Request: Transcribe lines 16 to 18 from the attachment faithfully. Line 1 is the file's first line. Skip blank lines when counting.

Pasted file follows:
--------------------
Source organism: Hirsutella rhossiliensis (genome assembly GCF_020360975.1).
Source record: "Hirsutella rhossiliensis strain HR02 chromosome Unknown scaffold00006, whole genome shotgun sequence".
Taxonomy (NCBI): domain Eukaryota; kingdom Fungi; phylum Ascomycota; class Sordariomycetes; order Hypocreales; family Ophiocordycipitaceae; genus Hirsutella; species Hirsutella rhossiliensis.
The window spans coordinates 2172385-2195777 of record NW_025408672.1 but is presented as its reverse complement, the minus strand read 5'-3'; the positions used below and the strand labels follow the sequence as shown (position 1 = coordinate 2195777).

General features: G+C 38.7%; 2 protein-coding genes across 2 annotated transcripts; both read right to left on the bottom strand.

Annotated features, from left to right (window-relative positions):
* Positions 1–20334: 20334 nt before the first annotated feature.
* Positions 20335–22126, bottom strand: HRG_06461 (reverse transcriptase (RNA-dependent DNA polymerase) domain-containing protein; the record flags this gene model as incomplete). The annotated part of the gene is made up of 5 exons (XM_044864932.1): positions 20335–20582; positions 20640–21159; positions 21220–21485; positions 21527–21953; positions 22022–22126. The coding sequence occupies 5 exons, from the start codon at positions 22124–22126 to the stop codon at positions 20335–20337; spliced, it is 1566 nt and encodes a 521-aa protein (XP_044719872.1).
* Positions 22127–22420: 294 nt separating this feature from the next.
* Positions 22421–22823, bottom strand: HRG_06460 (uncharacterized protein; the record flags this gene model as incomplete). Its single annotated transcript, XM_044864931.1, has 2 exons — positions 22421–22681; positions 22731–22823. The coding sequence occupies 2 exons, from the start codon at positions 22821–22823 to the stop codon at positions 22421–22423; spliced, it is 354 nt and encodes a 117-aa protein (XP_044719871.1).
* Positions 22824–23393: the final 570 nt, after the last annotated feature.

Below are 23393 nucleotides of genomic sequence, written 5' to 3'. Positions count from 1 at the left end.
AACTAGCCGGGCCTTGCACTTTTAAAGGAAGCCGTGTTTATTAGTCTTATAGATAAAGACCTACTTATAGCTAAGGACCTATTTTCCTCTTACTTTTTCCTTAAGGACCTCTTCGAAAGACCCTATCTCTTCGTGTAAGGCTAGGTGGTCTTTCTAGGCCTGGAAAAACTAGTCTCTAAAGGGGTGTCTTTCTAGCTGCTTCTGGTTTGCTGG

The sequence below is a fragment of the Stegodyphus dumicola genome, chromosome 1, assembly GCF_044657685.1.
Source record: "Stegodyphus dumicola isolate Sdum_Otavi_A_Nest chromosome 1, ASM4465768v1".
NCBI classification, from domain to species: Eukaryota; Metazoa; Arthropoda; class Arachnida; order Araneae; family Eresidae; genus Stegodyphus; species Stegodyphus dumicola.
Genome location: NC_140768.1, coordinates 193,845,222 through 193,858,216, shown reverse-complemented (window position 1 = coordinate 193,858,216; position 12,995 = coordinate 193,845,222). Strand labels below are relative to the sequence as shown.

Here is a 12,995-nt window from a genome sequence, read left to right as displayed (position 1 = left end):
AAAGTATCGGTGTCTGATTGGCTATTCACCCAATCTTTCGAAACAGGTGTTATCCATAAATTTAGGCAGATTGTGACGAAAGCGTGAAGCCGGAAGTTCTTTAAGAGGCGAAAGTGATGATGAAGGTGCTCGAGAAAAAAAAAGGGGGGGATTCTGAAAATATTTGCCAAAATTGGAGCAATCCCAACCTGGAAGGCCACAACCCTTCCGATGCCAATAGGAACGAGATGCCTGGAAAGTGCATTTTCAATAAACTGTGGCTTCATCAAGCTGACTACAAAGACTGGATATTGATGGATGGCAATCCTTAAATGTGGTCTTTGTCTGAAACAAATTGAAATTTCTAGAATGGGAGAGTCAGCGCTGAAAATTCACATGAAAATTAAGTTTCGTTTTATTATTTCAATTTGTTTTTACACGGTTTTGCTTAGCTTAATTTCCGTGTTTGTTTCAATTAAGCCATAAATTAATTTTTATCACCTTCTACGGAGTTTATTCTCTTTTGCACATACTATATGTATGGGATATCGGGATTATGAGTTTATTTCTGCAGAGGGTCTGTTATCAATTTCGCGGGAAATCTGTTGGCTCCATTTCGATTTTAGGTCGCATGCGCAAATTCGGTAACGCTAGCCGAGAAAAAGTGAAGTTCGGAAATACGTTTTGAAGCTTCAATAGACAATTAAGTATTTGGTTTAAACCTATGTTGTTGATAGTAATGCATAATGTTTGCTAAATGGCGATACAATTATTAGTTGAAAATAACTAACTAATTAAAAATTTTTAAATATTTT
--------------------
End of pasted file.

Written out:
NCBI classification, from domain to species: Eukaryota; Metazoa; Arthropoda; class Arachnida; order Araneae; family Eresidae; genus Stegodyphus; species Stegodyphus dumicola.
Genome location: NC_140768.1, coordinates 193,845,222 through 193,858,216, shown reverse-complemented (window position 1 = coordinate 193,858,216; position 12,995 = coordinate 193,845,222). Strand labels below are relative to the sequence as shown.

Here is a 12,995-nt window from a genome sequence, read left to right as displayed (position 1 = left end):